Wednesday, August 17, 2011
Wave a Trucker On Through
Do something nice for a trucker, please. These guys put in so many days which would try the patience of the gentlest person you know.
They take longer to stop; more space to turn; need more visibility than they are ever afforded to back up. They approach many a loading dock which was only designed for "straight trucks" (24 feet) over thirty years ago.
These men and women are often told to hurry up as much as possible in the on-loading of a shipment and in the drive to a customer's shop or job site. Upon arrival they find no receiver present. In a phone call they are told, "Oh, Charlie is also overseeing another job about 20 miles distant. Give him a call at *** and then probably in about 40 minutes you'll have your men and machinery". It is the classic "hurry up...and wait" scenario.
They are constantly expected to make the quick stop or lane change in heavy traffic. Other motorists will only comment, "They are professionals. They should be up for this". I know of one driver who came into our plant all white-faced with the passenger side of his truck cab all smashed forward. An erratic change by a small car in front had required braking. His load consisted of bundles of banded hollow tubing, quite greasy. The middle items of one bundle had telescoped forward in the stopping. When he heard the noise he thought for an instant that he was a dead man. And incidentally, his company had not taken effort at that time to install "headache boards" at the front of flat-bed trailers to protect cab and driver. All that got changed of course, after the fact.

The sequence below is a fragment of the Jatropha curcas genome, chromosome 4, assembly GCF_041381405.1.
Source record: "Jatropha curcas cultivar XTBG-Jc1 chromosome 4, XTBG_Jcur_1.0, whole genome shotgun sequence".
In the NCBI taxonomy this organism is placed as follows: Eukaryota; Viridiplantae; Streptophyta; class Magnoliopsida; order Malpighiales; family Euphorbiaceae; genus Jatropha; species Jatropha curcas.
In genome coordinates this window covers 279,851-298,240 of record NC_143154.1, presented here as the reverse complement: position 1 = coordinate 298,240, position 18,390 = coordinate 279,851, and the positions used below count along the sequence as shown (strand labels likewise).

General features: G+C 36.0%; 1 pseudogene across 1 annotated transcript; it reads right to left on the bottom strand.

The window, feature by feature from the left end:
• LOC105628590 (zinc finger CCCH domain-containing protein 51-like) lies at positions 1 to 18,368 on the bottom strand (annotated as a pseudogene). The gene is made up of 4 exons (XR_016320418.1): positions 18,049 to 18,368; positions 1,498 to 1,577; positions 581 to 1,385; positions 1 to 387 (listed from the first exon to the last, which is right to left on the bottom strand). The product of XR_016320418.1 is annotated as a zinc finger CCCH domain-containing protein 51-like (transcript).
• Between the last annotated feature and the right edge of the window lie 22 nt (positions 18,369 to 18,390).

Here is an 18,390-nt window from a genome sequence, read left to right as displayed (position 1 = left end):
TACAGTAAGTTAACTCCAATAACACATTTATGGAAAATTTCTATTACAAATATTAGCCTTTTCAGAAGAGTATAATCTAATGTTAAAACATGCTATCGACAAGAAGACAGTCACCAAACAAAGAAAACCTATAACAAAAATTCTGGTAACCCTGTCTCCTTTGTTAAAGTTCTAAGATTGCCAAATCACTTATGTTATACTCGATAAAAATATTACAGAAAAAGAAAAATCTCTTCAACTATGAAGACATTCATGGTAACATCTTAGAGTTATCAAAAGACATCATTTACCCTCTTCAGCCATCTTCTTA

Let us not forget the heated traffic jams, the accidents, the construction closures, the no truck street signs, the piled up weigh scale lines, the regulatory controls on weight, width and length or the picky MTO compliance officers in the green and white cars. In spite of all, it is often the trucker who has the compassion to stop at a roadside emergency to render assistance. Some corporate fleets have made this mandatory, with exceptional first-aid training thrown in as well.
For additional input on health, personal, financial and emotional stresses faced by truckers, consider our earlier post entitled "Ready to Give the Reason" (October 19, 2010).
Perhaps some of the above will coax you to give a trucker a break. He deserves it.